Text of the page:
The allure of vampires is as immortal as the undead creatures themselves. But while vampires have always been supernatural icons of sexiness, what that sexiness manifests as, and how it reflects the aspects of human desire commonly left out of mainstream media, has evolved.
We're spending a week diving deep into the stories behind your favorite vampires. Who says we only get to celebrate vampires at Halloween?
In the Victorian era, vampires like Dracula and Carmilla represented the forbidden. Their monstrosities — from lizard-like wall crawling to long, needle-like teeth — were prominent, but at the same time, there was still something about them that the books’ protagonists found physically compelling. A hundred-some years later, during the midst of the Twilight craze, young adult authors sanded off vampires’ more undesirable traits to make them the ultimate object of adoration for teen girls. Sparkly and occasionally played by Robert Pattinson, these vampires represented a type of desire usually left out of mainstream media: namely, the young female gaze.
Now, just a few years after Edward Cullen, the Salvatore brothers, and other YA-friendly creatures of the night mesmerized teenagers, vampires have a totally different appeal. Their darker traits aren’t amplified to be dangerously sexy, nor have they been transformed into something ethereally beautiful.
No, today’s vampires are more “realistic” in how they actually have to deal with real life. To put it bluntly, they are pathetic little shits.
Being a vampire sucks (pun very intended). Forget tortured Byronic figures or beautiful immortal teenagers; life as a regular person who also has a craving for blood, sensitivity to sunlight, garlic allergies, and other vampire-specific complications is rough. As normal people surviving undead life, they’re actually a bit pathetic, which is exactly what makes them so appealing — and sexy? The creators of What We Do in the Shadows get it. Through the mockumentary format, vampiric oddities — both good and bad — are treated like mundane everyday experiences. Need to get somewhere fast? Yell “Bat!” and fly off into the distance. Spending the day at a hotel in Atlantic City? Make sure to bring the dirt of your ancestral homeland, or risk a restless slumber. That’s life.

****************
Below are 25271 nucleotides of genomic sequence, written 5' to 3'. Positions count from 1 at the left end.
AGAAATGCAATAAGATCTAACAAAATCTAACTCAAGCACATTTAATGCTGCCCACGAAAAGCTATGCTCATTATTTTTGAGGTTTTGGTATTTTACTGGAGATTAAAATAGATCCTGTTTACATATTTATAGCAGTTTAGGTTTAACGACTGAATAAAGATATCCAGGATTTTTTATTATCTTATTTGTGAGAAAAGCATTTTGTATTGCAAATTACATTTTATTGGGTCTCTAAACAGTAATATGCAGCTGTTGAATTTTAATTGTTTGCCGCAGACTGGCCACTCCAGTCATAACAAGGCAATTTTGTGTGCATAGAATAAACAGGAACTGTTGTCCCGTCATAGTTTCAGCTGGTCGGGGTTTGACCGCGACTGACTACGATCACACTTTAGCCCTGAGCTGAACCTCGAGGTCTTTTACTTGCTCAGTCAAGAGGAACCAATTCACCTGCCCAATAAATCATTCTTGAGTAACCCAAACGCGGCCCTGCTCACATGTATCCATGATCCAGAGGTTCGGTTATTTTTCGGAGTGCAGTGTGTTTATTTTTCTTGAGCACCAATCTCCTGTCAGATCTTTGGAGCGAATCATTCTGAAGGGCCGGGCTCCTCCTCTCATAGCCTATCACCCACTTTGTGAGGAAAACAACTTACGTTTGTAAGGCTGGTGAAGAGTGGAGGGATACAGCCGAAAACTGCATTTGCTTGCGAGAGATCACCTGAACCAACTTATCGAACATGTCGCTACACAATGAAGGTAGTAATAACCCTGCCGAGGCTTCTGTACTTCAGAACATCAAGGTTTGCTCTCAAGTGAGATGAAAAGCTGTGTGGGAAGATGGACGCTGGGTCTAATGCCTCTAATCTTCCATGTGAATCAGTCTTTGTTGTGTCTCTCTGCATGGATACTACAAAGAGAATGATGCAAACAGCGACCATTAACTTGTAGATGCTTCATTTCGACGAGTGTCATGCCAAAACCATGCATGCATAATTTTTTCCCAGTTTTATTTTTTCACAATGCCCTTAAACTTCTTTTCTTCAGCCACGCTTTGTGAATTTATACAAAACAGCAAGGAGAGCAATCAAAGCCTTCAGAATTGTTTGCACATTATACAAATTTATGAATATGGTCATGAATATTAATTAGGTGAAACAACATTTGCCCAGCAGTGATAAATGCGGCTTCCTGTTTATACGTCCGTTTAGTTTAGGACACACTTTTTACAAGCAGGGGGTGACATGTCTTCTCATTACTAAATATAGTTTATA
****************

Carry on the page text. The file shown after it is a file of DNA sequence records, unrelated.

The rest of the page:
Nandor, Laszlo, Nadja, and the rest of the What We Do in the Shadows gang are a messy bunch of losers. They struggle to relate to humans and modernity, but that’s just part of their charm. They’re also unabashedly horny; a season 1 episode involves them organizing a vampire orgy, and in the latest season, Nadja helps her possessed doll use her body so she can bang energy vampire Colin Robinson (long story). None of it is cloaked beneath dark capes and bloodsucking metaphors — in fact, being DTF brings them closer to humanity. But true to the legacy of vampire horniness, What We Do in the Shadows is still fundamentally about depicting sexuality as messy, kinda gross, and kinda cringe.
In a media landscape where we’re overwhelmed with beautiful people coupling in an orchestrated corporate manner, where perfectly curated moments adorn social media and hide reality, the modern vampire is the antidote. Even vampires who do seem stereotypically sexy and alluring now have loser moments. Take Astarion, the fan-favorite vampiric elf from Baldur’s Gate 3. He oozes charm, but it’s the moments when he’s not the epitome of idealistic sexual appeal — like when he scolds the player for activating a giant weapon and almost killing him, or when he gets caught trying to drink their blood — that differentiates him from other vampires across media. That less charming and sexy and more obnoxious and pathetic side is the very thing that makes him so appealing and what fans have latched onto.
In this wave of vampiric resetting, fans are looking back and recontextualizing older bloodsuckers, too. Twilight fans have seized control of Stephenie Meyer’s sparkly vampires and imagined them as they truly are: a bunch of weirdos masquerading as teenagers and struggling to keep up with the modern day. Dracula Daily, the newsletter retelling of Dracula, unleashed a whole wave of memes turning the monstrous vampire into an anxious host who wants to appear like just some normal dude.
It’s sexy to see vampires at the height of their powers, be it piercing or sparkling fangs. It’s also sexy to see them being a bit cringe, fumbling at figuring out modern slang, hiding their more monstrous traits, or succumbing to their more silly weaknesses. Adding a more vulnerable and approachable side to crushes has served the traditional romance well for centuries. Mr. Darcy in Pride and Prejudice isn’t a brooding rich hunk; he’s a deeply socially anxious loner who is so smitten with Elizabeth Bennet that he forgets how to speak. To All the Boys’ Peter Kavinsky wasn’t just the hot popular boy; he was also a sweetheart who attentively played the role of boyfriend. Vampire fiction has typically been an antithesis to safer, more standard romance stories. But as the romantic comedy genre continues to be in flux and other genres shy away from the more humanistic side of sexuality and romance, vampires are once again stepping in to remind us of what’s really sexy.
Vampires are more human than ever, and they still represent the parts of humanity that we shrink away from. But in the modern day, that’s not lust for blood or power, or irrepressible carnal desires. It’s the fact that everybody’s a total loser, at least sometimes. That we’re all trying to hide parts of ourselves or fit in where we don’t belong. That we all have desires in some way, shape, or form, be it for blood, food, or sex, and it’s OK if those desires don’t take shape in perfectly choreographed and Instagrammable ways. We’re all cringe. And vampires, as they have done for hundreds of years, help us embrace the sexiness.